There exists a sort of voodoo aura around Crane. The critics who attempt to take his measure and bring him up short, end up being judged retroactively by Crane himself. Recently, Mr. Logan and Adam Kirsch have both tried to take Crane down a peg, to put him in his place, to damn him with faint praise, etc. In both cases I think they fail to take Crane’s measure, and in so doing, they provide a disservice to his readers and to American literary history.

But why is it so hard to take Crane’s measure? Because, for one thing, Crane’s mode as a poet is one of ecstatic self-transcendence or self-surpassment.. This is not your ordinary genial author, master of literary decorum, with both feet on the ground, etc. We more easily forgive the weak passages and slip-ups of loquacious, prolific, worldly and sane poets – we are trained by them, as readers, for a certain beguiling informality and gregariousness.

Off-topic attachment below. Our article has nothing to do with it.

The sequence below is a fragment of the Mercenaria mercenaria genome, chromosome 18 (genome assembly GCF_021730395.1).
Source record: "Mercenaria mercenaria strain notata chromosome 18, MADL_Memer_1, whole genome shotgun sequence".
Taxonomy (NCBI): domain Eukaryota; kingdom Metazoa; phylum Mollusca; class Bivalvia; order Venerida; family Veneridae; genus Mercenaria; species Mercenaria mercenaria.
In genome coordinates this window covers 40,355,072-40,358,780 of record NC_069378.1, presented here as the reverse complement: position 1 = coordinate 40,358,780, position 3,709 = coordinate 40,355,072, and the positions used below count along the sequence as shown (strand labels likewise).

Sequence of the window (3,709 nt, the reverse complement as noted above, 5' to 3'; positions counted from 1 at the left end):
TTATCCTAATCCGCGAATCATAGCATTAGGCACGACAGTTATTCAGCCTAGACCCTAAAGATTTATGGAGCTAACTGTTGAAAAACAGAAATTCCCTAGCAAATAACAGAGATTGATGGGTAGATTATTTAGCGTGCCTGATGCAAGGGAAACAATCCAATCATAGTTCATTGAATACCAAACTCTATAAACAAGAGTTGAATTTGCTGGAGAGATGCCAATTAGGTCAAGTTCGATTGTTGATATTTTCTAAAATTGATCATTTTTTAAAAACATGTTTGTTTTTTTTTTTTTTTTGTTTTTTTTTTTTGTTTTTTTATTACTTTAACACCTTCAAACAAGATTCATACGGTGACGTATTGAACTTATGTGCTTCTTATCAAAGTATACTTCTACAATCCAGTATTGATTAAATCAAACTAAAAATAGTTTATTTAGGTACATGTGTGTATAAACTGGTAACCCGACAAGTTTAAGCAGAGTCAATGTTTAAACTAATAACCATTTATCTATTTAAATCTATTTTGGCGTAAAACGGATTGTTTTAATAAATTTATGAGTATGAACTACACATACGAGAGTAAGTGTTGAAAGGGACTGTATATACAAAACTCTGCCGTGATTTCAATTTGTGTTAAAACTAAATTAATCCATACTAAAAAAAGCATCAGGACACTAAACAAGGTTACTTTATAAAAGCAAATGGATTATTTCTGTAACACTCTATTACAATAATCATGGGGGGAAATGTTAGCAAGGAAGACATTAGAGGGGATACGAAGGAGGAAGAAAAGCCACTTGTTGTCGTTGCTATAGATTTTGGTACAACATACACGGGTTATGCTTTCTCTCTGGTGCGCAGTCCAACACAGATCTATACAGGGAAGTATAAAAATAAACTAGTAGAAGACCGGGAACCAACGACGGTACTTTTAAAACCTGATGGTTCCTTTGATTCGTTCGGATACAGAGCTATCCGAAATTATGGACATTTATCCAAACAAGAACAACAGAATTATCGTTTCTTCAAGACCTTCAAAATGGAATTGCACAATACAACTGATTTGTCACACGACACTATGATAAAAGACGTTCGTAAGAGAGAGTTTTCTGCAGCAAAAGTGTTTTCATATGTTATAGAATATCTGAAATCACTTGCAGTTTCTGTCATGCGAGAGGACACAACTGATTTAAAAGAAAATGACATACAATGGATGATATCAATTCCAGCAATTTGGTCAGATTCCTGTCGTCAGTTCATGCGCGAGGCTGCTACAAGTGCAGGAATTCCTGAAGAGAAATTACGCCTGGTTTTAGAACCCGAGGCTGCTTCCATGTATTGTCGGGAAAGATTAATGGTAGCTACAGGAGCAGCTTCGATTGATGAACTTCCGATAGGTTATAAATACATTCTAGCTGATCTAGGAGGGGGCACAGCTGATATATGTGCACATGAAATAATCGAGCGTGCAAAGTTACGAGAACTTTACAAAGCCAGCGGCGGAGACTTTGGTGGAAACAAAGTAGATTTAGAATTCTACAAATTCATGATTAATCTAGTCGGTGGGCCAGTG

But what Crane tried to take from Blake and Joyce and Keats and Marlowe was a tone of supreme concision and intensity. It’s not by chance that The Bridge is one of the shortest of the long poems around. When laconic precision is combined with a very high level of Platonic, visionary fury – well, we just don’t know how to take it. I imagine the rationalistic, didactic poets and critics of the Restoration era reacted with a similar puzzlement to Blake. Moreover, The Bridge is structurally designed to leap beyond itself, to surpass itself. The reader-critic therefore often reacts with a conflicted love-hate response : ie. Why isn’t this poem conforming to an even grander scale? Why isn’t it – instead of being in the mode or length of Virgil’s Eclogues or Longfellow’s “Song of Hiawatha” – the great American epic I have in my mind?